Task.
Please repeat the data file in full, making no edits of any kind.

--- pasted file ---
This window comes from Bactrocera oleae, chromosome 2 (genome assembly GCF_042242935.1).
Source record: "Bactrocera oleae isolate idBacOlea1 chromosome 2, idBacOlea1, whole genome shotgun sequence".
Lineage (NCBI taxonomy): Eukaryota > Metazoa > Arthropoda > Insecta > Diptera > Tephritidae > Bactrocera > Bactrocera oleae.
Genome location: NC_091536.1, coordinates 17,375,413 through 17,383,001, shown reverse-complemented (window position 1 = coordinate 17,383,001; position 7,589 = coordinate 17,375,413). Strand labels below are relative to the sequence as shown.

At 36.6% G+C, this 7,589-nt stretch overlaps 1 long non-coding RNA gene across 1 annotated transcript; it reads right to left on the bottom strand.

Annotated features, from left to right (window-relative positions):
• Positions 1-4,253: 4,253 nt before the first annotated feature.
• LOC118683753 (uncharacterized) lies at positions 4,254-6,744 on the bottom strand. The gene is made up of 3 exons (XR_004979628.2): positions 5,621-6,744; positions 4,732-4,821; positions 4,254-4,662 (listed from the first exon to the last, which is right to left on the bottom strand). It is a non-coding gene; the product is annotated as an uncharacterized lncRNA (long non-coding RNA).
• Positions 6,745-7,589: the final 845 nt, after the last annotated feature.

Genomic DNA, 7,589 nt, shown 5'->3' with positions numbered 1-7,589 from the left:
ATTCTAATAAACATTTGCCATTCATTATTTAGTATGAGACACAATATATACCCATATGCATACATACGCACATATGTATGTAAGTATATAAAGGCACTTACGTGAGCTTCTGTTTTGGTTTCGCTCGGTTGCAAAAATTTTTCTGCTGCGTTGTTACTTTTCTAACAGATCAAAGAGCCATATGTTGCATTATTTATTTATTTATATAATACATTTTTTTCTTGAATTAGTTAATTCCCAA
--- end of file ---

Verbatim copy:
This window comes from Bactrocera oleae, chromosome 2 (genome assembly GCF_042242935.1).
Source record: "Bactrocera oleae isolate idBacOlea1 chromosome 2, idBacOlea1, whole genome shotgun sequence".
Lineage (NCBI taxonomy): Eukaryota > Metazoa > Arthropoda > Insecta > Diptera > Tephritidae > Bactrocera > Bactrocera oleae.
Genome location: NC_091536.1, coordinates 17,375,413 through 17,383,001, shown reverse-complemented (window position 1 = coordinate 17,383,001; position 7,589 = coordinate 17,375,413). Strand labels below are relative to the sequence as shown.

At 36.6% G+C, this 7,589-nt stretch overlaps 1 long non-coding RNA gene across 1 annotated transcript; it reads right to left on the bottom strand.

Annotated features, from left to right (window-relative positions):
• Positions 1-4,253: 4,253 nt before the first annotated feature.
• LOC118683753 (uncharacterized) lies at positions 4,254-6,744 on the bottom strand. The gene is made up of 3 exons (XR_004979628.2): positions 5,621-6,744; positions 4,732-4,821; positions 4,254-4,662 (listed from the first exon to the last, which is right to left on the bottom strand). It is a non-coding gene; the product is annotated as an uncharacterized lncRNA (long non-coding RNA).
• Positions 6,745-7,589: the final 845 nt, after the last annotated feature.

Genomic DNA, 7,589 nt, shown 5'->3' with positions numbered 1-7,589 from the left:
ATTCTAATAAACATTTGCCATTCATTATTTAGTATGAGACACAATATATACCCATATGCATACATACGCACATATGTATGTAAGTATATAAAGGCACTTACGTGAGCTTCTGTTTTGGTTTCGCTCGGTTGCAAAAATTTTTCTGCTGCGTTGTTACTTTTCTAACAGATCAAAGAGCCATATGTTGCATTATTTATTTATTTATATAATACATTTTTTTCTTGAATTAGTTAATTCCCAA